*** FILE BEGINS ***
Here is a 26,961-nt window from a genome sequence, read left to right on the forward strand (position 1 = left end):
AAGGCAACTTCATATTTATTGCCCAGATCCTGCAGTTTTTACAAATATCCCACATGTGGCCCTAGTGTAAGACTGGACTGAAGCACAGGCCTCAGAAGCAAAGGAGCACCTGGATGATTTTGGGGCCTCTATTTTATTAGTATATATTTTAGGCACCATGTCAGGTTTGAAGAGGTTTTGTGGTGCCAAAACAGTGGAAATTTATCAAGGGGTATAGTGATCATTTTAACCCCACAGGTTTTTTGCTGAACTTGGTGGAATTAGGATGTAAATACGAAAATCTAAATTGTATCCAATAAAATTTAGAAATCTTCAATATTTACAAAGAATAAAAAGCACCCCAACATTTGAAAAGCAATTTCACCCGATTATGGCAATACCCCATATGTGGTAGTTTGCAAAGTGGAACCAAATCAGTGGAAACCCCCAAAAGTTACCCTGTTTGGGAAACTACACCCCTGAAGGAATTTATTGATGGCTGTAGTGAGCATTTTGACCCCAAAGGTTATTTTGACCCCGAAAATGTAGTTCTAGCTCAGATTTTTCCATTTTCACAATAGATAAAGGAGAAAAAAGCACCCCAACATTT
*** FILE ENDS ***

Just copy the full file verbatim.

Here is a 26,961-nt window from a genome sequence, read left to right on the forward strand (position 1 = left end):
AAGGCAACTTCATATTTATTGCCCAGATCCTGCAGTTTTTACAAATATCCCACATGTGGCCCTAGTGTAAGACTGGACTGAAGCACAGGCCTCAGAAGCAAAGGAGCACCTGGATGATTTTGGGGCCTCTATTTTATTAGTATATATTTTAGGCACCATGTCAGGTTTGAAGAGGTTTTGTGGTGCCAAAACAGTGGAAATTTATCAAGGGGTATAGTGATCATTTTAACCCCACAGGTTTTTTGCTGAACTTGGTGGAATTAGGATGTAAATACGAAAATCTAAATTGTATCCAATAAAATTTAGAAATCTTCAATATTTACAAAGAATAAAAAGCACCCCAACATTTGAAAAGCAATTTCACCCGATTATGGCAATACCCCATATGTGGTAGTTTGCAAAGTGGAACCAAATCAGTGGAAACCCCCAAAAGTTACCCTGTTTGGGAAACTACACCCCTGAAGGAATTTATTGATGGCTGTAGTGAGCATTTTGACCCCAAAGGTTATTTTGACCCCGAAAATGTAGTTCTAGCTCAGATTTTTCCATTTTCACAATAGATAAAGGAGAAAAAAGCACCCCAACATTT